Perseverance and a willingness to take risks underpins the best colour and texture design, but new products can be a catalyst, writes Felix Mara
Why is it some architects combine colours and textures with flare, whereas others serve up mindnumbingly bland designs or dogs’ breakfasts? The vital ingredients for success are perseverance and a willingness to take risks: successful surprises require meticulous planning.
For some of Britain’s most creative designers in this field - such as AHMM, Hawkins\Brown and TILT - the catalyst is not necessarily the freedom of an empty site but the challenges of working with existing structures. One of the best is MoreySmith, whose approach to colour and texture design is exemplified by four recent London office projects: Argent’s and ASOS’ headquarters, 33 Gracechurch Street and 100 New Oxford Street.
Founding director Linda Morey Smith has established a design practice committed to addressing workers’ psychological needs in tandem with their operational and physical ones. The firm’s reputation is built on imaginatively reworking difficult buildings, often collaborating with artists to achieve individuality. Bespoke artwork injects strong colour and texture, while it aims to humanise spaces using texture, scale and colour for maximum occupant benefit. Striking and rational design concepts are underpinned by experimentation with new materials - for example, in the first installation of Sensitile Lumina, from the US, at 100 New Oxford Street.
Source: Edmund Sumner
MoreySmith expressed texture upon arrival and throughout spaces at each level of the design process at 110 Cannon Street and Argent’s headquarters in King’s Cross, the latter of which has polished copper finishes, feature screens and doorways, and fret cut panels - transparent and bonded - which create depth. Encapsulated structured textures within glass and resin balance existing brickwork and energetic colours are distributed through light fittings and furniture. At 110 Cannon Street a tactile mesh wrapping the external facade at street level continues to form layers of texture throughout the interior, with a specially commissioned artwork, white glass and acrylic chandeliers by Eva Menz and finely crafted, luxurious, leather ripple panels in the lift lobby.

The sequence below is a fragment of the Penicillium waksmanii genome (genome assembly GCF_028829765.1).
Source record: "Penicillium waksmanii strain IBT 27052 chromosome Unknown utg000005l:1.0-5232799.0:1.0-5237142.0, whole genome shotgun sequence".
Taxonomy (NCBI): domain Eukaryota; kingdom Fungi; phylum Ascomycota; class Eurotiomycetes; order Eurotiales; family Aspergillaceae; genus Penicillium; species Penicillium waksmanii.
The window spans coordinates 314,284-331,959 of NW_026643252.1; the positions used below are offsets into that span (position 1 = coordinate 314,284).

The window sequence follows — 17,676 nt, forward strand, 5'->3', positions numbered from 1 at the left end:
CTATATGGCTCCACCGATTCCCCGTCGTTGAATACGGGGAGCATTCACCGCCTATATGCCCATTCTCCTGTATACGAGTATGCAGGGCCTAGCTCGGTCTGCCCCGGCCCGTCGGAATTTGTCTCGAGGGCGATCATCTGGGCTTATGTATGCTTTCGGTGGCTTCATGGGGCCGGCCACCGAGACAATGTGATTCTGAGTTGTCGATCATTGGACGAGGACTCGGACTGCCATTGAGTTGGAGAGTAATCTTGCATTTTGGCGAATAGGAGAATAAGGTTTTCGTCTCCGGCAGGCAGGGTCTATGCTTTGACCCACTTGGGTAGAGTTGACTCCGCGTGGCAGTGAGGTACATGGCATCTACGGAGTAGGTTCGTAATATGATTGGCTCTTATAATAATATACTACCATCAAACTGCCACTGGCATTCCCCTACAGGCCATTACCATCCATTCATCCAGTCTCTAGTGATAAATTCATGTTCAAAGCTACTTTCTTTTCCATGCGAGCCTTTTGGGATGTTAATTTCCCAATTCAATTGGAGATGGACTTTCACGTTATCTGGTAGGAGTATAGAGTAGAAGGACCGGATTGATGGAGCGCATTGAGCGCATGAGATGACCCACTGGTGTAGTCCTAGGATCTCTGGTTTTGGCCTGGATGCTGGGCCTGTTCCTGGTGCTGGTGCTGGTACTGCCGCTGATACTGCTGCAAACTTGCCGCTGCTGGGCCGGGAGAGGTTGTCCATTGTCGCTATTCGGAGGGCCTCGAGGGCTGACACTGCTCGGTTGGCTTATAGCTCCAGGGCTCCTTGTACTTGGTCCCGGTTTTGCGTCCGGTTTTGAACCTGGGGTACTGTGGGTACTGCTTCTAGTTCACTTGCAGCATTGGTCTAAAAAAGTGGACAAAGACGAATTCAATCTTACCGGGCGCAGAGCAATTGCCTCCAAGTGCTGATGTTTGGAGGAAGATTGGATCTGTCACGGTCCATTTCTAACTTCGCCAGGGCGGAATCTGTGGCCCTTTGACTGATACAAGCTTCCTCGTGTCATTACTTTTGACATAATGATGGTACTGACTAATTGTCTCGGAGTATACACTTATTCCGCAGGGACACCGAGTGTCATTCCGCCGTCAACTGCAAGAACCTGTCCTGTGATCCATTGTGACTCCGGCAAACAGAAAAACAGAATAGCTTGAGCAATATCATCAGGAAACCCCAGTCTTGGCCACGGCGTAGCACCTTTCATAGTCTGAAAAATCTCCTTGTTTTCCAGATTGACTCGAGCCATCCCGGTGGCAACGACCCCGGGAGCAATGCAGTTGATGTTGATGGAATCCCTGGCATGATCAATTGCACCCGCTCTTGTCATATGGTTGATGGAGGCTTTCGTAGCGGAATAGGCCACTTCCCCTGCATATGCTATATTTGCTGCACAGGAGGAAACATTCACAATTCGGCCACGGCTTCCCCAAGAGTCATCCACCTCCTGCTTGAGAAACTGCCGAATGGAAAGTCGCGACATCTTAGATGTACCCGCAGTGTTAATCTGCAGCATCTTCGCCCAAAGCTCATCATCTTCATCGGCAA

Texture is not always three dimensional, however, and MoreySmith often introduces movement through surfaces’ sheen, reflectivity and solid colour. At 33 Gracechurch Street, a feature wall with bespoke gold-leaf panelling and lacquer enwraps the reception space. The large fabric canopy introduces pattern, transparency and texture at high level within the double-height space.
Argent’s headquarters (AJ 02.05.13) links a tramshed with the historic Western Granary Office - a trademark MoreySmith repositioning of old stock and historic architecture overlayed with contemporary design. Integrated recycled parquet flooring provides spatial unity and registers scale. Accentuated exposed brickwork contrasts with modern, streamlined elements. Timber rafts are exposed and highly polished copper framing humanises an otherwise voluminous space, combining an earthy material with a modern highlight. Grestec tiles lining the staircase wall, which links ground to first floor, are chosen from the mosaic range; a bespoke pattern takes its cue from new external paving, which in turn refers to historic cobbles. The graphic manifestation on the meeting-room glazing further reflects the entrance tile pattern. Ecosense resin, containing a recycled-metal honeycomb
structure that refracts light, gives warmth and interest to meeting-room doors and a fabric-interlayered glass screen brings transparency and softness to the transition between reception and open-plan workspace. Accent pieces acknowledge the site’s history, while reclaimed whisky barrels adapted as contemporary office doors bring warmth and tonal texture to the mezzanine space. The Milliken carpet tile is a new product comprising 100 per cent recycled sustainably manufactured yarn.
At 33 Gracechurch Street, light and dark coloured surfaces and reflective finishes are juxtaposed, and the white gold-leaf panelled reception wall fades to a lacquer finish. This reflective finish injects light into the space, further emphasised by an imposing 6m-high etched bronze mirror wall.
Reconfigured spaces using pattern, texture and colour to communicate a vibrant company image
Finally, at the expanded headquarters for online fashion retailer ASOS at Greater London House, MoreySmith has reconfigured spaces using pattern, texture and colour to communicate a vibrant company image.